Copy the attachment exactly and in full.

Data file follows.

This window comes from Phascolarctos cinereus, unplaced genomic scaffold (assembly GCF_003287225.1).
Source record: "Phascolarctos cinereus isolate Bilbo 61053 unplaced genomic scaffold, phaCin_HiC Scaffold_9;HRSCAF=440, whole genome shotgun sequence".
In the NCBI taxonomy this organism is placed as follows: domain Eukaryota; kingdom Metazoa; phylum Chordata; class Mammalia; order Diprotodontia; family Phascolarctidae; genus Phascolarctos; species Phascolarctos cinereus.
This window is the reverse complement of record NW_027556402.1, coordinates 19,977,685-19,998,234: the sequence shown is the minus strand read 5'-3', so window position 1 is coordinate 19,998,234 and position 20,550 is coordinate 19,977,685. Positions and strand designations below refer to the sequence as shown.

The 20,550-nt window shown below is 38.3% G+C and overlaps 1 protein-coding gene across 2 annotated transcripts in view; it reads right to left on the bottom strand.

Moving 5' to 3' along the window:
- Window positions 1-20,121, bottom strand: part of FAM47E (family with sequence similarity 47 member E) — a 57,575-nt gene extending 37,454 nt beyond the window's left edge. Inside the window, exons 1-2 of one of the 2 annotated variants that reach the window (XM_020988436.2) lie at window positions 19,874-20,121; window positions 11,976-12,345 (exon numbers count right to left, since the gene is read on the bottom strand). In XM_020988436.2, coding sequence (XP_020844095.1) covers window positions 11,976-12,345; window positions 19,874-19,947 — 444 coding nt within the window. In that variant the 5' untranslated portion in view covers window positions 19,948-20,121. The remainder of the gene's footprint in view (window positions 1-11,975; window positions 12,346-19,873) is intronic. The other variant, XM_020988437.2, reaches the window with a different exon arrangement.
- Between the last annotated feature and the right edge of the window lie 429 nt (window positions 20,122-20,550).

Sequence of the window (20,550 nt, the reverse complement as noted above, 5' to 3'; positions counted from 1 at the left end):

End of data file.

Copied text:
This window comes from Phascolarctos cinereus, unplaced genomic scaffold (assembly GCF_003287225.1).
Source record: "Phascolarctos cinereus isolate Bilbo 61053 unplaced genomic scaffold, phaCin_HiC Scaffold_9;HRSCAF=440, whole genome shotgun sequence".
In the NCBI taxonomy this organism is placed as follows: domain Eukaryota; kingdom Metazoa; phylum Chordata; class Mammalia; order Diprotodontia; family Phascolarctidae; genus Phascolarctos; species Phascolarctos cinereus.
This window is the reverse complement of record NW_027556402.1, coordinates 19,977,685-19,998,234: the sequence shown is the minus strand read 5'-3', so window position 1 is coordinate 19,998,234 and position 20,550 is coordinate 19,977,685. Positions and strand designations below refer to the sequence as shown.

The 20,550-nt window shown below is 38.3% G+C and overlaps 1 protein-coding gene across 2 annotated transcripts in view; it reads right to left on the bottom strand.

Moving 5' to 3' along the window:
- Window positions 1-20,121, bottom strand: part of FAM47E (family with sequence similarity 47 member E) — a 57,575-nt gene extending 37,454 nt beyond the window's left edge. Inside the window, exons 1-2 of one of the 2 annotated variants that reach the window (XM_020988436.2) lie at window positions 19,874-20,121; window positions 11,976-12,345 (exon numbers count right to left, since the gene is read on the bottom strand). In XM_020988436.2, coding sequence (XP_020844095.1) covers window positions 11,976-12,345; window positions 19,874-19,947 — 444 coding nt within the window. In that variant the 5' untranslated portion in view covers window positions 19,948-20,121. The remainder of the gene's footprint in view (window positions 1-11,975; window positions 12,346-19,873) is intronic. The other variant, XM_020988437.2, reaches the window with a different exon arrangement.
- Between the last annotated feature and the right edge of the window lie 429 nt (window positions 20,122-20,550).

Sequence of the window (20,550 nt, the reverse complement as noted above, 5' to 3'; positions counted from 1 at the left end):